Vikram hears someone talking in Marathi, and assuming it’s the same guy from the Mumbai gang who tried to take Vedha’s bag in the second chapter; he nabs him. The man gives Vikram the slip and tries to kill him. But Constable Dubey (Manuj Sharma) shoots him down, thereby intentionally or inadvertently killing the one lead Vikram had in his hand. This causes him to “get stuck,” and that’s when Priya utters the words “kulcha nihari,” just like Vedha told her to. Vikram goes to Vedha’s favorite restaurant, orders a plate of “kulcha nihari,” and asks the waiter to get Vedha on a call. Vedha obliges and tells him that he has a gift for Vikram at his preferred bike shop, i.e., the obsolete part that he needs to get his dad’s bike working. Vikram returns the favor by telling Vedha that Babloo is the rat in his gang who has been ratting him out to the Mumbai gang. So, Vedha goes after Babloo, brings him to the factory (where Abbas was killed), and beats the living hell out of him (and eventually kills him).
Vikram reaches the factory and makes a call to the IG (Sudhanva Deshpande) to tell him that Babloo is the real mastermind. And now that he has Vedha and Babloo in the same place, he’s going to finish the job. As expected, Vedha stops him and starts to tell him a story. In this flashback, we see the origins of Babloo’s initiative to get Vedha killed and give rise to a new evil: the police. Babloo states that he has always been jealous of Vedha for nabbing the position he was fighting for when Vedha was just a kid. But since Vedha is more popular, he has to be his boot-licker to be relevant. Now that Vedha has crossed a line by taking away his money, he wants to put an end to him. So, Babloo starts giving out the information about Vedha’s whereabouts to everyone in the encounter specialist team except Vikram. Unbeknownst to him, Vikram ends up being just the trigger, while the ones pulling it are Babloo, the IG, Abbas, and all the sub-inspectors and constables working with Vikram.
But why? Why would all these so-called honest representatives of the law bow down to the whims of someone like Babloo? Well, we know that Abbas needs money for his son’s treatment. The IG needs money to fix his “haveli.” Someone needs money to get a new bike to appease his wife, someone needs money to pay off his father’s loan, someone needs money to pay their son’s school fees, and the list goes on. And since all this is not possible on the usual salary, they are doing the bidding of people like Babloo. This is pretty much confirmed by the IG as he blurts out that Chanda was being held captive by goons hired by the police to get Shatak to Lucknow. The plan was to kill Shatak, bring Vedha out of his hideout, and then kill him for a massive amount of money that would’ve been paid by Babloo. But Abbas grew a conscience and, in an attempt to frame Chanda as Abbas’s killer, the IG did fire the bullet that killed Abbas from Chanda’s hand, but he used the wrong hand, thereby exposing his role in this mess.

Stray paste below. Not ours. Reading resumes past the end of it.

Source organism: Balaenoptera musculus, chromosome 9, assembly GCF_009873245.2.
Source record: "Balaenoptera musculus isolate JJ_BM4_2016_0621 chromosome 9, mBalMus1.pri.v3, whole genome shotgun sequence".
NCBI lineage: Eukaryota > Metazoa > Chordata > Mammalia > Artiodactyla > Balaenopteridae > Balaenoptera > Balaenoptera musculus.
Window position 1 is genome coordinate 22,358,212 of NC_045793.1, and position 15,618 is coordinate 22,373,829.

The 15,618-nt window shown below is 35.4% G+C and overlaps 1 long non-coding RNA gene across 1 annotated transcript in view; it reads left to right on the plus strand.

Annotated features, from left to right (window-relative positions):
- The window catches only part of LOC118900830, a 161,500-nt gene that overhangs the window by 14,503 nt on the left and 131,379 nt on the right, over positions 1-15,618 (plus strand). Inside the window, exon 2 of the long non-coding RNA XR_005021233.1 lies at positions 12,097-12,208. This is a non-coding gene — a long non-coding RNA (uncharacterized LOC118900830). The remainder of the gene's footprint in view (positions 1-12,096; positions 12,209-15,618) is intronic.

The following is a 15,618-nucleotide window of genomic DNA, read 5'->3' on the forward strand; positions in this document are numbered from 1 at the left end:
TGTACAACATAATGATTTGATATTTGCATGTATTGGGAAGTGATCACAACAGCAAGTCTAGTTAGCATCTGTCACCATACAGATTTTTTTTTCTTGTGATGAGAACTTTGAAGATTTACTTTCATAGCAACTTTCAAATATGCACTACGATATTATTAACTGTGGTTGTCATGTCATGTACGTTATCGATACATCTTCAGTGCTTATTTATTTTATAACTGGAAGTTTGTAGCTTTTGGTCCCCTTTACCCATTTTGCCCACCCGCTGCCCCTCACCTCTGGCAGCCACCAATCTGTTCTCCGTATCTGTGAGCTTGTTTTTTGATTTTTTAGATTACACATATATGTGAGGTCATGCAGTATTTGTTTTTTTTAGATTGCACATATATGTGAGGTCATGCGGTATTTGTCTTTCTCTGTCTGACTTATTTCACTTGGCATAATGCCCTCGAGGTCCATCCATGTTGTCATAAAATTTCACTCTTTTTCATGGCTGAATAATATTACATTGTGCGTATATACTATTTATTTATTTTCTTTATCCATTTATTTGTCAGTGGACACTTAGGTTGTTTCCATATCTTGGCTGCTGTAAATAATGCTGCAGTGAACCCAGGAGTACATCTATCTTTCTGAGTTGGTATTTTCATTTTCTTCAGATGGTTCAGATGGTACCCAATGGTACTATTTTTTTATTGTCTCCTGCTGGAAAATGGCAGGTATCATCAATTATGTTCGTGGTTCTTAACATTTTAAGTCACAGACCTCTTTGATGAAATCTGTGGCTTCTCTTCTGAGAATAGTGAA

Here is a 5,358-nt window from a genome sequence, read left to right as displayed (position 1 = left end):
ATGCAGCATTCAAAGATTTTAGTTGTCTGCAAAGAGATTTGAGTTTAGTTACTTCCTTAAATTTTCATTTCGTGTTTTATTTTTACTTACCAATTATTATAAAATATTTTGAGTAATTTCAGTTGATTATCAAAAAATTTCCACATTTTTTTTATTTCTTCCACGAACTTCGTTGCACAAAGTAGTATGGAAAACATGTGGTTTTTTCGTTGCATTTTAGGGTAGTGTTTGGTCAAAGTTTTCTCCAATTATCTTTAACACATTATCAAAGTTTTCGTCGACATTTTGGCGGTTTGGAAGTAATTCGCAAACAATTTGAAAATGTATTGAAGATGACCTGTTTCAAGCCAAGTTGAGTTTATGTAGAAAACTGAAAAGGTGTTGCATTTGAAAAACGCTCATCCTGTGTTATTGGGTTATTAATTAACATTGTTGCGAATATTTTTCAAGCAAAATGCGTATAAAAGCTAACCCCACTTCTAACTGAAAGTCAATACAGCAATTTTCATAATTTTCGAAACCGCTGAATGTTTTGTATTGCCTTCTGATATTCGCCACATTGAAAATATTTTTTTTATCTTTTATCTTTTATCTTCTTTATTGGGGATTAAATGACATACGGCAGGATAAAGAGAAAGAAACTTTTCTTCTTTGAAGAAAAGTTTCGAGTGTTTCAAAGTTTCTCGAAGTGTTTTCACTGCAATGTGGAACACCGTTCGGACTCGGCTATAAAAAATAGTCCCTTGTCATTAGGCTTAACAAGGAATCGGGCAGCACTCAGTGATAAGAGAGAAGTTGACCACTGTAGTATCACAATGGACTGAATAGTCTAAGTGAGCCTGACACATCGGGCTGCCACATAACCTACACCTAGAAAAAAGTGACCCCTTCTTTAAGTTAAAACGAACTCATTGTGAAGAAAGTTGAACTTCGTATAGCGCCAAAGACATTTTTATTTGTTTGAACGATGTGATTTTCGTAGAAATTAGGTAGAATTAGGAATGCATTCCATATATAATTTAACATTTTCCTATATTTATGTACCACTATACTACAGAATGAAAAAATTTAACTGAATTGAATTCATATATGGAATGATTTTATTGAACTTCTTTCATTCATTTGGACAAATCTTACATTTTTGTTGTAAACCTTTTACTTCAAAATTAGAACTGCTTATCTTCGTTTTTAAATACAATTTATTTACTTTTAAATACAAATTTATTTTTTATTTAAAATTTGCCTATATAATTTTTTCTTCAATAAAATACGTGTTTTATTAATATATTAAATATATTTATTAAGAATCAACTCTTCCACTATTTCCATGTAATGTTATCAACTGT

This leads to a gunfight with Vikram and Vedha on one side and the police on the other. The duo maims everyone, but Vikram kills the IG because he has learned that the instigator is to blame, while the executioner can be reformed. After some chit-chat, Vedha turns to Vikram to kill him, only to find out that Vikram is pointing his gun at him too. At this point, Vikram asks Vedha whether he should spare his life because he fought by his side and saved his life. Or he should do his duty as a cop and kill Vedha for 16 murders. Vedha starts to laugh maniacally and then gets serious. However, that’s where “Vikram Vedha” ends, with the titular duo pointing their guns at each other in a decrepit factory and surrounded by the dead and/or maimed from their respective professional fields. That can mean either of two things. One, it’s a sequel tease. Or two, it shows how people can become pawns in a larger game, and by the time they realize how they are being played, that game has become their nature. So, despite fighting as allies against the greater evil, they can’t coexist because they don’t know how to.
“Vikram Vedha” is a 2022 Drama Action film directed by Gayatri and Pushkar.